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12 months on the job, Zac Taylor reveals his personal growth as Cincinnati’s head coach

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“You can’t really put that into words how different this year feels compared to last year.”

San Francisco 49ers v Cincinnati Bengals Photo by Michael Hickey/Getty Images

Life as a rookie in the NFL is a whirlwind. It’s a whole new world stepping off the bus from a college campus and into the locker room of a professional football team. Everything is faster, and if you fail to adapt, you’re left behind in one way, shape, or form.

For first-time head coaches, it may not be the exact same transition. The growth and noticeable differences between year one to year two, however, does transcend players and their teachers.

This is the hope for the Cincinnati Bengals and their head coach Zac Taylor. In an interview with The Athletic’s Paul Dehner Jr., Taylor revealed the personal growth he’s experienced now 12 months into the job as well as where the coaching staff is at in terms of their offseason preparation.

“It doesn’t matter what team you are part of. Year 2, you have such a better grasp of the needs of the team,” Taylor said. “You might have heard it, you might have watched the tape, but until you are around certain players within our own schemes, Year 2 is such a big jump and we are so far ahead right now. Draft prep, free-agency prep, all being on the same page with exactly what we need to upgrade ourselves and improve.”

While the coaching staff experienced a healthy turnover last year, the roster stayed relatively the same. Most of the new coaching hires happening just a few weeks before free agency began, and the time to evaluate the roster and the free agent market was short. Questionable signings proceeded and so did 2-14.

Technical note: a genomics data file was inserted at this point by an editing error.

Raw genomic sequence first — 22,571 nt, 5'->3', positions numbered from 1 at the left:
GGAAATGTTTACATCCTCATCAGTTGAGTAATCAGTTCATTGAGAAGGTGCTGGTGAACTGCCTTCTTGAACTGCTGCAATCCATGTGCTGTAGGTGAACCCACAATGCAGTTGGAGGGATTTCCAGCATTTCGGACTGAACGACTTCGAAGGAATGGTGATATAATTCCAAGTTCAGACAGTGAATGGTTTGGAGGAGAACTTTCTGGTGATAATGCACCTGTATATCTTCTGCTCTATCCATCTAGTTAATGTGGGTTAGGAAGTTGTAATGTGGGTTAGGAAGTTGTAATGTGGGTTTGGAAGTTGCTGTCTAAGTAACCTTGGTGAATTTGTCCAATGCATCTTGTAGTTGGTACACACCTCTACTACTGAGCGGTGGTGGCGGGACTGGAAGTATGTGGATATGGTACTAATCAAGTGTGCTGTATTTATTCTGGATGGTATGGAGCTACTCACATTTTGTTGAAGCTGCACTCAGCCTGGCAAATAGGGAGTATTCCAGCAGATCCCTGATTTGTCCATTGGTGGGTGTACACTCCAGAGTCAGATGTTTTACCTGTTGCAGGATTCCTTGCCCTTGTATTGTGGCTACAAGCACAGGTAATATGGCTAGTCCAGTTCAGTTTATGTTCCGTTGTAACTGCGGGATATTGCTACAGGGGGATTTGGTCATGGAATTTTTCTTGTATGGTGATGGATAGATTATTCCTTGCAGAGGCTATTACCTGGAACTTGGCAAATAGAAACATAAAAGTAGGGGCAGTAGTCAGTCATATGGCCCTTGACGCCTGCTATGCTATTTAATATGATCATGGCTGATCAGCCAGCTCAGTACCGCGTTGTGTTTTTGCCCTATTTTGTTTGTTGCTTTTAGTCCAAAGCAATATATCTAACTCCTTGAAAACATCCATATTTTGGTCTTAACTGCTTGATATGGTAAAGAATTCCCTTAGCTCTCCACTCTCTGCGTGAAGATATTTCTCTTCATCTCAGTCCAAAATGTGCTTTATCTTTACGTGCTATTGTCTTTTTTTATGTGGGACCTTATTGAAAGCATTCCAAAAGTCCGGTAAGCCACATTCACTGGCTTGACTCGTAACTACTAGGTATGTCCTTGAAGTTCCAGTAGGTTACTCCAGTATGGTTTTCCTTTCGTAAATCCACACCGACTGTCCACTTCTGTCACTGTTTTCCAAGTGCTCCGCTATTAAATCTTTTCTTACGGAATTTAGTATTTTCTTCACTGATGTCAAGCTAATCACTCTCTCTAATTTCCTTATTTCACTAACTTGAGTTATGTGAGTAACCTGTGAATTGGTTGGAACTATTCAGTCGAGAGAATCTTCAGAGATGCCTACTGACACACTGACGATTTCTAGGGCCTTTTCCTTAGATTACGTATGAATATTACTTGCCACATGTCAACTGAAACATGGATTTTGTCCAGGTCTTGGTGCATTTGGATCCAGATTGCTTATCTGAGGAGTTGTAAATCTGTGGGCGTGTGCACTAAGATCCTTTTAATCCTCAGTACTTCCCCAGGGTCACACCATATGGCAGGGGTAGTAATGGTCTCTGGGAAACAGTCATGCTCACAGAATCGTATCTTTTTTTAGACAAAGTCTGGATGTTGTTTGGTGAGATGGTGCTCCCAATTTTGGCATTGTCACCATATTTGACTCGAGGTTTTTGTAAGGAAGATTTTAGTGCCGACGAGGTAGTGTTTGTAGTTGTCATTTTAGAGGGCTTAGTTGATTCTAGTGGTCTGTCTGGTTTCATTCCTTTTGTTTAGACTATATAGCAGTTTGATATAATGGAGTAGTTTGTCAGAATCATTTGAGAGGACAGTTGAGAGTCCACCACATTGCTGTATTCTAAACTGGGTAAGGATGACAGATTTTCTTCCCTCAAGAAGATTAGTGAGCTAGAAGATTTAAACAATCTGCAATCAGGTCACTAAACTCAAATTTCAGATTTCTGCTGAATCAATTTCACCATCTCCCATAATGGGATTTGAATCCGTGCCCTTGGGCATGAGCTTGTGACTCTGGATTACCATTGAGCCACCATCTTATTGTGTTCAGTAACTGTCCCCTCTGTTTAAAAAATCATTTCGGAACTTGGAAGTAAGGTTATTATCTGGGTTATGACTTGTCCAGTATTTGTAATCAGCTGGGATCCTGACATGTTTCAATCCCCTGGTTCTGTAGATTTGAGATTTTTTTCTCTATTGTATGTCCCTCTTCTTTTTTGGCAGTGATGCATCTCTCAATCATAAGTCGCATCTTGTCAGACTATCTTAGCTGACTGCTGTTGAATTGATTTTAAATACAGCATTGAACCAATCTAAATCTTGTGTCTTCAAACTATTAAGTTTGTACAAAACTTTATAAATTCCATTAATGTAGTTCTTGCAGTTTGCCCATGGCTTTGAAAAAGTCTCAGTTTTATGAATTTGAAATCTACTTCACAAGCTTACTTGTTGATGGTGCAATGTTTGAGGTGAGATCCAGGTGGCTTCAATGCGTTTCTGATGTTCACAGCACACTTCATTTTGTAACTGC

Naturally, Taylor, his assistants, and director of player personnel Duke Tobin should all feel more comfortable about where they stand now that they have a season together under their belt.

“We’ll have new players coming in,” Tobin said. “That’s part of a regular offseason. But we’ve got our systems built. We’ve got our schematics in. Our coaches understand how each other works and thinks. I think we are a little further along in terms of integrating them into the scouting system and trying to build a collaboration there. It’s not all new. They are not all trying to find homes, moving their family and building a new playbook and all the other things they do when you have a new staff. They are tweaking what we are going to do and focused on building a team. That’s what everybody in this building is focused on right now is building a team for next year.”

The noise inside the building is obviously trending in a positive direction. And unless you’ve been living with ear muffs on, the noise outside the building is obviously not. There’s only one way a coach can help put a silence to that.

“You got to win more football games to get people to shut up,” Taylor said. “Or whatever it is, have a higher respect, whatever you want to call it. It’s up to us to win more games and follow our plan, do it the right way, execute it. Build the team the right way, do it through free agency and the draft and keep building the culture we built upon and we will be in really good shape.”

The “do it through free agency” part is something Bengals fans need to see more than they need to hear it. Will there be a little more urgency to dish out real cash on the open market this March? Maybe. It’s never been about spending more, it’s been about spending smarter. The Bengals can bring in quality players while still (mostly) sticking to their financial guidelines.

If Taylor’s comments foreshadow a more cohesive plan to do such a thing, then that’s all that matters.